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Legal Analysis Of The Foreign Contribution (Regulation) Amendment Act 2020


NGO activities include, but are not limited to, environmental, social, advocacy and human rights work. They work to promote social or political change on a broad scale or very locally. NGOs play a critical part in developing society, improving communities, and promoting citizen participation. NGOs reach people where the government fails. 

Even the SC did not fail to recognize the contributions of NGOs during the lockdown by observing “Non-governmental organisations coming forward to help the migrant workers and to fight the pandemic and extend help by providing food, water and transportation at their cost which deserves all appreciation”. But, the ability of NGOs to work for the poor and marginalized will be curtailed by the new amendment to The Foreign Contribution Regulation Act. This article will the analyze the new amendment and how it will affect the functioning of NGOs.

How important are Non-Governmental Organisations (NGOs)

NGOs are organisations that reach out to people who don’t have the resources to live a comfortable life. NGOs operate in a lot of field, for example, healthcare, education, livelihood support, water, sanitation, disaster management, food distribution etc. Besides these they also provide vital services. They work for citizen engagement, help build networks and combat corruption in government. Civil society also gave us something very important, The Right to Information Act. They do a lot of field work and research and help provide information, which helps in the policy making decisions. Basically, NGOs operate where for-profit companies don’t.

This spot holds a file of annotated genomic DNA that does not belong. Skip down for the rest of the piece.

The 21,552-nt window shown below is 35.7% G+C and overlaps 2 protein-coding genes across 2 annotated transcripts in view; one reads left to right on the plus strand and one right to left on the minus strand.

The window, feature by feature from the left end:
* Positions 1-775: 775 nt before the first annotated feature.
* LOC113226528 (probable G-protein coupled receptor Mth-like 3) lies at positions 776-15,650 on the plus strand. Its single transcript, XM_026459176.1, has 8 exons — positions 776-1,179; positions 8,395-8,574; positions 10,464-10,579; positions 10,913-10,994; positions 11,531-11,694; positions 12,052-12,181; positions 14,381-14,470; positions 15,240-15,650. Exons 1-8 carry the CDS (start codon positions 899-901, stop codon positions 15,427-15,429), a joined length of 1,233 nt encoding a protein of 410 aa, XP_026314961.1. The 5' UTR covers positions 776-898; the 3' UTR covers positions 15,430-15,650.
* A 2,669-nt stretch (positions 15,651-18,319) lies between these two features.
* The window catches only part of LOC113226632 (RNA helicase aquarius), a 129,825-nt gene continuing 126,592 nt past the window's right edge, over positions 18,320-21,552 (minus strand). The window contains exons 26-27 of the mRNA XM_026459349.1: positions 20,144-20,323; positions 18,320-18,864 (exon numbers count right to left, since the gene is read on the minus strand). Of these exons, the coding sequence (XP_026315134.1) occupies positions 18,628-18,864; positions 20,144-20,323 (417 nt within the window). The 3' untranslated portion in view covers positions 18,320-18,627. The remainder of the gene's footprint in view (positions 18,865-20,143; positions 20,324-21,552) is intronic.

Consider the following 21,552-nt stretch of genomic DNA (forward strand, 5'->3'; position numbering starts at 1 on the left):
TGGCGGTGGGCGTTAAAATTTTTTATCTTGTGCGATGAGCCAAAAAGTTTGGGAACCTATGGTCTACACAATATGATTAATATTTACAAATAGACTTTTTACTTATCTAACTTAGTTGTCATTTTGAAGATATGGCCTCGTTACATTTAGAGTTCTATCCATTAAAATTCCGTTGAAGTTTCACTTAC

History of the Foreign Contribution Regulation Act

Before we deal with the amendments, it is important to look at the origins and the history of FCRA, which will help us to get a clear picture of the Act. The original FCRA was passed in 1976 by the Indira Gandhi-led government during the Emergency[i]. It prohibited electoral candidates, political parties, judges, MPs and cartoonists from accepting foreign contributions. The intent was to curb dissent but the justification given even at that time was the same, namely, to curb foreign interference in domestic politics. The Act was further tightened when a new amendment was introduced in the year 2011. This time the focus was on “organisations of a Political Nature”. In the year 2010, the UN Special Rapporteur on the Rights to Freedom of Peaceful Assembly and of Association undertook a legal analysis and submitted a note to the Government stating that the FCRA provisions and rules “are not in conformity with international law, principles and standards”. It further stated that restrictions in the name of “public interest” and “economic” fail the test of “legitimate restrictions”. The Government ignored the report and no changes were made to the act. Now the current government has taken those restrictions and has made them even more strict.

The Foreign Contribution (Regulation) Amendment Act 2020